If you live in Tuba City, you travel for miles. Miles and miles. Amanda drives the 79 miles it takes to get to Flagstaff simply to purchase the bulk of her groceries. You carry coolers in your trunk for the frozen foods. Amanda recounted how a registered nurse at the local hospital travels two hours every day to get to work – that’s by vehicle. It takes her an additional hour by horse to get her to where she can meet the pick-up truck. I also saw there what I hadn’t seen since my last visit to Honduras: hitchhikers. Given the hot sun, given the poverty, picking up hitchhikers is an essential courtesy. The fellows stand by the side of the road. If you can, you pull over and let them hop into the bed of your truck.

Now, you cannot always accommodate this custom, especially in a Miata. Back up in Mexican Hat, after an early lunch of a shared steak sandwich served on Navajo Bread at the Old Bridge Grille overlooking the rushing Gypsum Rapids of the San Juan River (and the only Utah State Liquor License in 100 miles), we fueled up. At the gas station two Navajo young men staggered over, mumbling something about a ride. Frank was seated in the passenger seat. The rag-top was down, but on top of the folded roof of my car we had lashed down with bungee cords our tent, Frank’s boots, two blankets. Puzzled, I replied to them, “Not a lot of room, fellows. Sorry.” The two wandered away to lean against a concrete light stanchion. If I had put a match to their lips, they both would have blown up. Alcoholism is as bad a scourge here in Navajo Nation as it is among the Honduran villages I’ve worked in.

The restaurant where we ate dinner with our friend Amanda served only non-alcoholic beverages.

Actually, I should stop referring to Amanda as a friend. First, she’s too young, only three years older than my daughter and that would be just plain creepy. Old guys old enough to be her father and young girls? Makes the skin crawl. Second, she doesn’t even know Frank. Now we’ve got two guys old enough to be her father. Doubly creepy. Third, I am her pastor. Amanda is a daughter of the church -- devout, dedicated, devoted – whom I’ve watched grow up from her singing arias in the junior choir to her timidly going off to college after those awkward High School years. She’s more accustomed to viewing me as her venerable, erudite, esteemed, distinguished the Reverend Dr. Andrews than having me call her up out of the blue and ask if Frank and I could sleep on her floor.

But, to be fair, boys don’t faze her. Amanda’s additional virtue is that she is the only daughter of four children in Mike and Kathy’s family. Boys will be boys, she says with the tolerant if not forbearing tone typical of her gender. Besides, being a physician, few things anatomical or behavioral fluster her anymore.

Amanda, like her father, is now an MD. Dad works in the Emergency Room in our hospital back in Danville. Amanda chose Internal Medicine. As bright as she is, she could have chosen pretty much anything she wanted. As gifted as she is, she could have served in this country in any hospital or clinic she wanted (Dickinson graduates are like that). Plus, she is a graduate of Thomas Jefferson Medical School, residency in Richmond.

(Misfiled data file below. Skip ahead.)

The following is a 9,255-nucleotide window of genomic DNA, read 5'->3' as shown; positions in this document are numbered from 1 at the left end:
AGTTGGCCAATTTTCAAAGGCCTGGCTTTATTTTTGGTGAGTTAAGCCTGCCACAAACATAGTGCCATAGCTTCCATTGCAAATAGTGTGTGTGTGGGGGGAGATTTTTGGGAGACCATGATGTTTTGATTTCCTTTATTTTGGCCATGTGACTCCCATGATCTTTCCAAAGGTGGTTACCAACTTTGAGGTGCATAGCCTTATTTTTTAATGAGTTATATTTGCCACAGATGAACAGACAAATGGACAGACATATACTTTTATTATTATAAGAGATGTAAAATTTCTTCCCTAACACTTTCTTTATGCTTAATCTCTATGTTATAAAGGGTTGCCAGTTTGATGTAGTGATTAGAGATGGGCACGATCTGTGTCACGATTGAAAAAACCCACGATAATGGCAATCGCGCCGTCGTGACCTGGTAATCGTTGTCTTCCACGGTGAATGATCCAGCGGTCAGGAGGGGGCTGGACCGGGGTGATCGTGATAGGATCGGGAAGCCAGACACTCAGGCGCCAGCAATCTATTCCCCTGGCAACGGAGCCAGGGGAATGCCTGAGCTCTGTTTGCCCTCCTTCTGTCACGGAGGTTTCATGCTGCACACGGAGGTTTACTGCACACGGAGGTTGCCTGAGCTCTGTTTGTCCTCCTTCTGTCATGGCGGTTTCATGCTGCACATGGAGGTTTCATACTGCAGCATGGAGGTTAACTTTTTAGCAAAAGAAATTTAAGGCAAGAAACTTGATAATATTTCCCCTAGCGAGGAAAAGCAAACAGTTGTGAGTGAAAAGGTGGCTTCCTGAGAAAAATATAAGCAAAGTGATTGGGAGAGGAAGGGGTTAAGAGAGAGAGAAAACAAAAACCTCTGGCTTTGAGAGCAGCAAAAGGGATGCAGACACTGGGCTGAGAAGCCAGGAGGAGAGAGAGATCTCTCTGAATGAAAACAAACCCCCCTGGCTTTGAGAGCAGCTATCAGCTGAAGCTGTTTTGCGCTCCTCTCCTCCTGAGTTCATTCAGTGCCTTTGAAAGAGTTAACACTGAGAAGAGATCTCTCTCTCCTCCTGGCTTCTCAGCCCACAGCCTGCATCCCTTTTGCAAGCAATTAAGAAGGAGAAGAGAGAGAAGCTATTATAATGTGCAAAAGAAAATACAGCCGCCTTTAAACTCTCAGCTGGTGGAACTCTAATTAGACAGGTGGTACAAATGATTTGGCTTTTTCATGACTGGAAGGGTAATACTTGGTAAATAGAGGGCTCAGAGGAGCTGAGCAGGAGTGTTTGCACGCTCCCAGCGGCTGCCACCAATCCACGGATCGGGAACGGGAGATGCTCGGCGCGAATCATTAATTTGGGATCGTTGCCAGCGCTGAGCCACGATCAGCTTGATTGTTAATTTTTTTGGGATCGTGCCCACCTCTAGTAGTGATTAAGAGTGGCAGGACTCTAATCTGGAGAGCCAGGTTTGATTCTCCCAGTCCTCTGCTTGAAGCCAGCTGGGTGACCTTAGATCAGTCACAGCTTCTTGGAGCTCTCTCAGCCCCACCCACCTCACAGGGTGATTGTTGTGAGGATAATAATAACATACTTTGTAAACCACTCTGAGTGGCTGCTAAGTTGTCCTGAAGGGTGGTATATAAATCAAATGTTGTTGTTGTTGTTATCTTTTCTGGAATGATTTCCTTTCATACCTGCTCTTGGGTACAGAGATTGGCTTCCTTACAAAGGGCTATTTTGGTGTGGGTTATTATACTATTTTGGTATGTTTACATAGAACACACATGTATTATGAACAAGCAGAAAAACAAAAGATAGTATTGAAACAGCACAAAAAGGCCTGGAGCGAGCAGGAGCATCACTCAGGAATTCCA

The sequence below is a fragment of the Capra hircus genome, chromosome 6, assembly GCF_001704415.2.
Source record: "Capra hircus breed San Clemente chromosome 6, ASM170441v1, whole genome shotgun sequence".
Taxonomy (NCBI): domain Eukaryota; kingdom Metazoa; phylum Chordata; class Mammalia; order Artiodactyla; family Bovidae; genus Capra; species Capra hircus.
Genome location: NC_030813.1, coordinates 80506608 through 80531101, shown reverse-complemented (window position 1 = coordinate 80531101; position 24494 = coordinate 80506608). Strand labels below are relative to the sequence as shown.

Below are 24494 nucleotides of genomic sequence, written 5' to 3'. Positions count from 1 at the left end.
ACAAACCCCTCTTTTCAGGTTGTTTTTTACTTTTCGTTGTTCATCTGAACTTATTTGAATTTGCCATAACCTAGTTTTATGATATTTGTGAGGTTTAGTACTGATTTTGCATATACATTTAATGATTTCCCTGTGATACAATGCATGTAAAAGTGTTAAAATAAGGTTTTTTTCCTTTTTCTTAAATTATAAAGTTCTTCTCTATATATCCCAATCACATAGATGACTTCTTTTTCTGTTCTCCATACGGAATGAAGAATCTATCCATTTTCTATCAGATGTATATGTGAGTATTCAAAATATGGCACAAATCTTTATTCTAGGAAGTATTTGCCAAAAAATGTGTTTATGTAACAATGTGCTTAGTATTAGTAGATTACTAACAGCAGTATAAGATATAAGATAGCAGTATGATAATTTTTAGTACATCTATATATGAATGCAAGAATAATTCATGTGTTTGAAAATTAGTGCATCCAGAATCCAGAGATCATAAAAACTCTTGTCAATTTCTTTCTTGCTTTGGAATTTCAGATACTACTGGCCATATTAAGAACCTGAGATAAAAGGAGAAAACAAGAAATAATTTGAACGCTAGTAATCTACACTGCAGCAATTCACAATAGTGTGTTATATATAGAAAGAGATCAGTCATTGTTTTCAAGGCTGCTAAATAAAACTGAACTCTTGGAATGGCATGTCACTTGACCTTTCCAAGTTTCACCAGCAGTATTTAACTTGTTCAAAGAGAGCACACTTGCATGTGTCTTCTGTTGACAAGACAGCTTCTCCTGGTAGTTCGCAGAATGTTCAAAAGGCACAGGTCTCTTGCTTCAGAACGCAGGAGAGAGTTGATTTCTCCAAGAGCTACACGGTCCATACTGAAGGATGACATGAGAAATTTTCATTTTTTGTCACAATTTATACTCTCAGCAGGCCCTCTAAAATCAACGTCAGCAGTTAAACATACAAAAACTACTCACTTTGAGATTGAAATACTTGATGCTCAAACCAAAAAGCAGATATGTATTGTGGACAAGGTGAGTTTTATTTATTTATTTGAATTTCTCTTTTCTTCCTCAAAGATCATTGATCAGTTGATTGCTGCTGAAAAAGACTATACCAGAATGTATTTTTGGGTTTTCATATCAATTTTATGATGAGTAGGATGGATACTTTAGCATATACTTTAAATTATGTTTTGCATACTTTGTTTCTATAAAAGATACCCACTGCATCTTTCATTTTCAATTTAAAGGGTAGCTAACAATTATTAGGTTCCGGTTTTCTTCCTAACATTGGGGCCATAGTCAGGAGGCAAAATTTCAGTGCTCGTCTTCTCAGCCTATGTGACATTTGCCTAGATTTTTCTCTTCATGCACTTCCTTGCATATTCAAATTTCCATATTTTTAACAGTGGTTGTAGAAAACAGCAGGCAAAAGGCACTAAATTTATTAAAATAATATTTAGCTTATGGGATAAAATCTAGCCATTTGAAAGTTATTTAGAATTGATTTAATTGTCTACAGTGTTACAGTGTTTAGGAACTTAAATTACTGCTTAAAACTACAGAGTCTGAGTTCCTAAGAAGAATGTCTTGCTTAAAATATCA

So how on earth did Amanda end up in the middle of the Arizona remote desert in a place orchestrally named Tuba City?

While visiting an old doctor one day (a Neurologist who once taught Amanda’s father when he was a rookie resident) he and I had the brass to solve the health care crisis. He had much to recommend. After all, he had been practicing the medical arts for over sixty years.

He suggested how we missed an opportunity back in World War II when the debate then centered on nationalizing the doctors themselves. Think about it: doctors entering the profession as you would enter military service. Imagine free medical schools. Of course, you’d have to make admissions very rigorous, admitting only the best of the best. You’d accept only those who loved medicine more than most everything else in the world. But nationalizing doctors didn’t happen, which allowed the drift into our current cash driven entrepreneurial model of medicine. Well, I can’t blame the docs for hustling for big bucks – how’d you like their debt load? How’d you like to be sued for 2 million dollars because you consulted a case? Or can I blame them?

Since when did health become a commodity to be sold? When did hospitals start shilling themselves on billboards, competing against other hospitals for customers? When did doctors stuff a cash register into the pocket of their white coats along with their stethoscope? For that matter, count the number of commercials you see on TV hawking drugs as magic elixirs to save you from weight gain, depression, erectile dysfunction, or any other possible disease you never thought you had (side-effects include nausea, headaches, diarrhea, blindness, numbness of limbs, and stupidity).

So while Congress brays and the fake TV journalists bleat about health care, while the nation argues about which policy changes will create a better system, let’s flip the debate from the kind of changes we need to make from the outside-in around to us talking about the kind of changes we need to make from the inside-out. There are those who expect the world to change, then there are those who change themselves.